<br />
Joint work with Joel Hass, Nati Linial, and Tahl Nowik.http://events.berkeley.edu/index.php/calendar/sn/math.html?event_ID=120680&date=2018-10-17Learning in Google Ads, Machines and People, Oct 17
http://events.berkeley.edu/index.php/calendar/sn/math.html?event_ID=120789&date=2018-10-17
This talk is in two parts, both of which discuss interesting uses of experiments in Google search ads. In part 1 I discuss how we can inject randomness into our system to get causal inference in a machine learning setting. In part 2. I talk about experiment designs to measure how users learn in response to ads on Google.com.http://events.berkeley.edu/index.php/calendar/sn/math.html?event_ID=120789&date=2018-10-17Applied Math Seminar, Oct 18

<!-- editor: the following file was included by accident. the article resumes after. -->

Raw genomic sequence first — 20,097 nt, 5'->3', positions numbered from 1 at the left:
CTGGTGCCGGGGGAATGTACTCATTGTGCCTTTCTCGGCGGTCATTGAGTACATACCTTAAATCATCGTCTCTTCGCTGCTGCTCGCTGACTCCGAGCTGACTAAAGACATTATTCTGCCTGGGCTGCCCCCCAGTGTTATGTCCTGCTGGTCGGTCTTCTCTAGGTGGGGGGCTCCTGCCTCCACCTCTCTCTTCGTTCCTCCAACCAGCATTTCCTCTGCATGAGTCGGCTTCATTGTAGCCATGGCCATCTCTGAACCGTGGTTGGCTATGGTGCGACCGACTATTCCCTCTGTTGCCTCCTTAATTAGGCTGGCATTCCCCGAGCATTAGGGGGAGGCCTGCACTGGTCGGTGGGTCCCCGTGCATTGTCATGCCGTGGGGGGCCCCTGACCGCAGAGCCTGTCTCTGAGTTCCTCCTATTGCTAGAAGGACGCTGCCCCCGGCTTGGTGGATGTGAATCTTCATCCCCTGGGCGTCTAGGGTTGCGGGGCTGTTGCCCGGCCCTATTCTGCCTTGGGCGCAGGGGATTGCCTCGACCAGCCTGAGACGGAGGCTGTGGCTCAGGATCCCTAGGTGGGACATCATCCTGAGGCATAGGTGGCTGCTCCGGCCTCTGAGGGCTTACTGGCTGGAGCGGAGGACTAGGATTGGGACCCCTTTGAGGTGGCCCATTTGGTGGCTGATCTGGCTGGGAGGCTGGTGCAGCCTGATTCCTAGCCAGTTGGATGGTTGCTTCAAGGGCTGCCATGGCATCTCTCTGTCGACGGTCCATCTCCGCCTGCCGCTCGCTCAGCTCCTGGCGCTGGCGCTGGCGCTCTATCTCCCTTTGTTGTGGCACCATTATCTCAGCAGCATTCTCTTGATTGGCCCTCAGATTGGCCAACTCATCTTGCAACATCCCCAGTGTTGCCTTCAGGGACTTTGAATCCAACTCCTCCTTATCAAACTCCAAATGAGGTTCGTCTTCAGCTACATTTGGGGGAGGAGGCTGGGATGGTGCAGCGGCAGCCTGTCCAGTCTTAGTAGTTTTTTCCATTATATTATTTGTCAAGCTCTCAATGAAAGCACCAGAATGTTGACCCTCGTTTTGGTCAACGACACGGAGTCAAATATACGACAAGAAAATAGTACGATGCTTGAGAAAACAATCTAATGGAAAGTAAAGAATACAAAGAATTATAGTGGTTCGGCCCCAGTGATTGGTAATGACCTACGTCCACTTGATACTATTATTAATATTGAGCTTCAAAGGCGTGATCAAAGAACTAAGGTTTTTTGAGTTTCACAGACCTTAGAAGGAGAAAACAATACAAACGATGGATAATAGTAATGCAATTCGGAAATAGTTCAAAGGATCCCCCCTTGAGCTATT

http://events.berkeley.edu/index.php/calendar/sn/math.html?event_ID=120675&date=2018-10-18
Electronic correlation effects play an import role in emergent phenomena such as Mott-insulator-metal transition and unconventional superconductivity. Understanding these effects present a theoretical challenge. In this talk, we will give an overview of dynamical mean-field theory (DMFT) and its combination with the local density approximation in density functional theory. Representative quantum impurity solvers including continuous-time quantum Monte Carlo method will also be discussed, together with a few measurable quantities. Finally, I will present applications of the theoretical approach to strongly correlated f-electron systems.http://events.berkeley.edu/index.php/calendar/sn/math.html?event_ID=120675&date=2018-10-18Mathematics Department Colloquium, Oct 18
http://events.berkeley.edu/index.php/calendar/sn/math.html?event_ID=120841&date=2018-10-18